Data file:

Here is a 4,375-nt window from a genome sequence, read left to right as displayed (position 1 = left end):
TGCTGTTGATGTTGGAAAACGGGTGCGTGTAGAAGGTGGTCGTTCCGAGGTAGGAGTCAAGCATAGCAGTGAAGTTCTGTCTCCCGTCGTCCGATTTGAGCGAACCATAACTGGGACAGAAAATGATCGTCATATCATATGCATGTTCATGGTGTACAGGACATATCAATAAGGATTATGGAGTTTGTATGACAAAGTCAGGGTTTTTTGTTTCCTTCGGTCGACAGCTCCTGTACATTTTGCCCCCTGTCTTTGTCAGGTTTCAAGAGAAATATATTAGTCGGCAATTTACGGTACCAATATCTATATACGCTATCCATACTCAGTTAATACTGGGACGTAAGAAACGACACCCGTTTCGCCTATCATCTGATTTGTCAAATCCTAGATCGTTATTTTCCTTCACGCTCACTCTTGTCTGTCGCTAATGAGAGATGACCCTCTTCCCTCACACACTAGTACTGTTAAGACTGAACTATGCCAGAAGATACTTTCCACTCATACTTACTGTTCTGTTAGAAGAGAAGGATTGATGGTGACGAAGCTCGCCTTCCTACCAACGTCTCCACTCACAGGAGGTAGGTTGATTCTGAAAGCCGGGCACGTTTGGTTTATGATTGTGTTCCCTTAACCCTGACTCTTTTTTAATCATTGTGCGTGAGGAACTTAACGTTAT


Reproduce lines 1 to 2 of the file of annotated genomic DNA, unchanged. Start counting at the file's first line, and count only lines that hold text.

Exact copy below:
Here is a 4,375-nt window from a genome sequence, read left to right as displayed (position 1 = left end):
TGCTGTTGATGTTGGAAAACGGGTGCGTGTAGAAGGTGGTCGTTCCGAGGTAGGAGTCAAGCATAGCAGTGAAGTTCTGTCTCCCGTCGTCCGATTTGAGCGAACCATAACTGGGACAGAAAATGATCGTCATATCATATGCATGTTCATGGTGTACAGGACATATCAATAAGGATTATGGAGTTTGTATGACAAAGTCAGGGTTTTTTGTTTCCTTCGGTCGACAGCTCCTGTACATTTTGCCCCCTGTCTTTGTCAGGTTTCAAGAGAAATATATTAGTCGGCAATTTACGGTACCAATATCTATATACGCTATCCATACTCAGTTAATACTGGGACGTAAGAAACGACACCCGTTTCGCCTATCATCTGATTTGTCAAATCCTAGATCGTTATTTTCCTTCACGCTCACTCTTGTCTGTCGCTAATGAGAGATGACCCTCTTCCCTCACACACTAGTACTGTTAAGACTGAACTATGCCAGAAGATACTTTCCACTCATACTTACTGTTCTGTTAGAAGAGAAGGATTGATGGTGACGAAGCTCGCCTTCCTACCAACGTCTCCACTCACAGGAGGTAGGTTGATTCTGAAAGCCGGGCACGTTTGGTTTATGATTGTGTTCCCTTAACCCTGACTCTTTTTTAATCATTGTGCGTGAGGAACTTAACGTTAT